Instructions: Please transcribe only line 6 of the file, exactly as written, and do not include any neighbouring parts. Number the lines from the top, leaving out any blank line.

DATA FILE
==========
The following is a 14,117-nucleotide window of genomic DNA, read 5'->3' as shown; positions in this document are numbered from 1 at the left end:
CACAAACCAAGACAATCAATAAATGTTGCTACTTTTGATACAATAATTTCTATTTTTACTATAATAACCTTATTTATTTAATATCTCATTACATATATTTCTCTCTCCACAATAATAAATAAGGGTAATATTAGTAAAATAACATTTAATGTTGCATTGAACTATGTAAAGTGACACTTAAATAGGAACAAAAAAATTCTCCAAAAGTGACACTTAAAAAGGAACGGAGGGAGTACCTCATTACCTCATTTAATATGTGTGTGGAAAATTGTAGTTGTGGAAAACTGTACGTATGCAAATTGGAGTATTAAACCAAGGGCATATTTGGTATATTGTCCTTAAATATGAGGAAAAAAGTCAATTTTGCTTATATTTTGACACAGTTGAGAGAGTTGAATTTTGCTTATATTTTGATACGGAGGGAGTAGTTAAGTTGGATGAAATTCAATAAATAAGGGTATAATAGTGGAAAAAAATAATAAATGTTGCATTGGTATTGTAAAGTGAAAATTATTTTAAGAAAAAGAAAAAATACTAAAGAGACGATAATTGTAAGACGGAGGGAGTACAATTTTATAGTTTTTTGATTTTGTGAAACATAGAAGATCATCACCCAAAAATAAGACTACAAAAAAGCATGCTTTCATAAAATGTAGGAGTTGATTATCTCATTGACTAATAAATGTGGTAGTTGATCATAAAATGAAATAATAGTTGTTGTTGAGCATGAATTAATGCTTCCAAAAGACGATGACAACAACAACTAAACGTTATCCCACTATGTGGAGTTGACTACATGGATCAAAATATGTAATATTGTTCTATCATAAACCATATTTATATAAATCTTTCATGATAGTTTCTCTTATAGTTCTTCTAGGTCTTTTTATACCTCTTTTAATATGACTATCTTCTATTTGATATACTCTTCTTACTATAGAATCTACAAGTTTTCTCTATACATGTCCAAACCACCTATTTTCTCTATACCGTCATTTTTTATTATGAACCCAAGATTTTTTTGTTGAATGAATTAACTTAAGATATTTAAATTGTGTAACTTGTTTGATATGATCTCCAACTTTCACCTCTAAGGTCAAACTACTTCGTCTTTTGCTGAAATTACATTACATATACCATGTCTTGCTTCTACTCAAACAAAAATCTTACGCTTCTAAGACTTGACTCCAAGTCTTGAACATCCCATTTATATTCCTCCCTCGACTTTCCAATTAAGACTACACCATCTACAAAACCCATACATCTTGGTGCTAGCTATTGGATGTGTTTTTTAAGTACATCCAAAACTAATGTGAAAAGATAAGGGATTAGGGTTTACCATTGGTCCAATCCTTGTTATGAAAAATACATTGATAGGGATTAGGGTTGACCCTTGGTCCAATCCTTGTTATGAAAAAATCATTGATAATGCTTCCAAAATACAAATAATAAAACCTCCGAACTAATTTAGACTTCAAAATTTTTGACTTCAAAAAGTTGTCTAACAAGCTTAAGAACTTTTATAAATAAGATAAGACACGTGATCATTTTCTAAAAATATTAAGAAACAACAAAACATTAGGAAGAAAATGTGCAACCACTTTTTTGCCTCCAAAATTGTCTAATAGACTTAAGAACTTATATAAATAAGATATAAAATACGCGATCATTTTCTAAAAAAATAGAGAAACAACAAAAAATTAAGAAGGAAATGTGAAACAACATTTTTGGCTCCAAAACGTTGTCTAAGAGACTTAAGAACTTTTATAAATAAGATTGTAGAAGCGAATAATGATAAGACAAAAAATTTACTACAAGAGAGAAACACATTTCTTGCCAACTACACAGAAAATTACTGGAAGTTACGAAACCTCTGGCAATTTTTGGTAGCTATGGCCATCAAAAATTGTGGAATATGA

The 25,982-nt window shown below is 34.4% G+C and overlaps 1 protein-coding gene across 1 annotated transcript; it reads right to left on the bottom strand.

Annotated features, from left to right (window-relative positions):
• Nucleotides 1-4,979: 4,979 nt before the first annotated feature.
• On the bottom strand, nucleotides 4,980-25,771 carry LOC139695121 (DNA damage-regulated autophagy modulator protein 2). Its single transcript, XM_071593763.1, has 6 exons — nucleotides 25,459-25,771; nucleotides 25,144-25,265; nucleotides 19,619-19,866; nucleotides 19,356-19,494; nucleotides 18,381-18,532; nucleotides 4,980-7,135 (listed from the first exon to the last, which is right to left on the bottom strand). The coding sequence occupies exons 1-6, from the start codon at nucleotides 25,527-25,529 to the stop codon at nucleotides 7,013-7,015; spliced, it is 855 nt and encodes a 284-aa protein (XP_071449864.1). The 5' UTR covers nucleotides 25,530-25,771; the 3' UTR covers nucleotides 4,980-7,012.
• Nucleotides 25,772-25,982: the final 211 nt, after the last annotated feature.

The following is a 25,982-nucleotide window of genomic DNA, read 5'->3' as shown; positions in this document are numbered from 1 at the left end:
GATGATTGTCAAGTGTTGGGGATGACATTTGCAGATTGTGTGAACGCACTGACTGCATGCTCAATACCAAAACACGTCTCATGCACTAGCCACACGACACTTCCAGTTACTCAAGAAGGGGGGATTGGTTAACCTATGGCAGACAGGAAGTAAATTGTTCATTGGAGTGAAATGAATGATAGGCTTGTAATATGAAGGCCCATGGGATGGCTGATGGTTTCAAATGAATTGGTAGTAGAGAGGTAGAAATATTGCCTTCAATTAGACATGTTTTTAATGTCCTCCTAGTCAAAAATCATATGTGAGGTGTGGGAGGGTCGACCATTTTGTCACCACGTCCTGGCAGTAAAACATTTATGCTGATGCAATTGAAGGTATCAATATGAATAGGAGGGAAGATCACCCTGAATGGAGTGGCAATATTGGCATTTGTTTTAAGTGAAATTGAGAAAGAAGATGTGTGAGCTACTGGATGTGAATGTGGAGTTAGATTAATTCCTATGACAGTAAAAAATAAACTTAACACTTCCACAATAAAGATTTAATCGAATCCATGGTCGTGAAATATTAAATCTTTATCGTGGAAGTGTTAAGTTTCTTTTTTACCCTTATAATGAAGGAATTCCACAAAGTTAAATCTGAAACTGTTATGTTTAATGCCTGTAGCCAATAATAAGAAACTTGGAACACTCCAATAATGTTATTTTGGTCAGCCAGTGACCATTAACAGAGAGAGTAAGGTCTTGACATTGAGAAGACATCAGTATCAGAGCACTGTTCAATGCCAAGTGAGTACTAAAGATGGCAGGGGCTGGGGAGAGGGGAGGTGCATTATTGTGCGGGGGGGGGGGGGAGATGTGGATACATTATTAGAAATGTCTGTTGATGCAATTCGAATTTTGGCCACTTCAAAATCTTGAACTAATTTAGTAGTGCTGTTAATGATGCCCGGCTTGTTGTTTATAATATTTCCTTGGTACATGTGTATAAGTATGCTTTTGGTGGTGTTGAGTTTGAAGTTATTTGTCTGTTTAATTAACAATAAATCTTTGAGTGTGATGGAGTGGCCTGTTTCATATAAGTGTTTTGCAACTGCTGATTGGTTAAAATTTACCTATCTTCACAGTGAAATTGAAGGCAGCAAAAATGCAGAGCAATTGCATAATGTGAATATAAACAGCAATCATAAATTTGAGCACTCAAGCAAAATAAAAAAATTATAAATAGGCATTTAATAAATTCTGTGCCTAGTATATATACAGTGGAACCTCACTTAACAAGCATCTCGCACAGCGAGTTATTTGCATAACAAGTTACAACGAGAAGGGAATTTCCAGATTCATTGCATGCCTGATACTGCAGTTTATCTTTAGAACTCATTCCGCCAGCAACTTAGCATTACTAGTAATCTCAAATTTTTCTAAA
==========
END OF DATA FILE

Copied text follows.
• On the bottom strand, nucleotides 4,980-25,771 carry LOC139695121 (DNA damage-regulated autophagy modulator protein 2). Its single transcript, XM_071593763.1, has 6 exons — nucleotides 25,459-25,771; nucleotides 25,144-25,265; nucleotides 19,619-19,866; nucleotides 19,356-19,494; nucleotides 18,381-18,532; nucleotides 4,980-7,135 (listed from the first exon to the last, which is right to left on the bottom strand). The coding sequence occupies exons 1-6, from the start codon at nucleotides 25,527-25,529 to the stop codon at nucleotides 7,013-7,015; spliced, it is 855 nt and encodes a 284-aa protein (XP_071449864.1). The 5' UTR covers nucleotides 25,530-25,771; the 3' UTR covers nucleotides 4,980-7,012.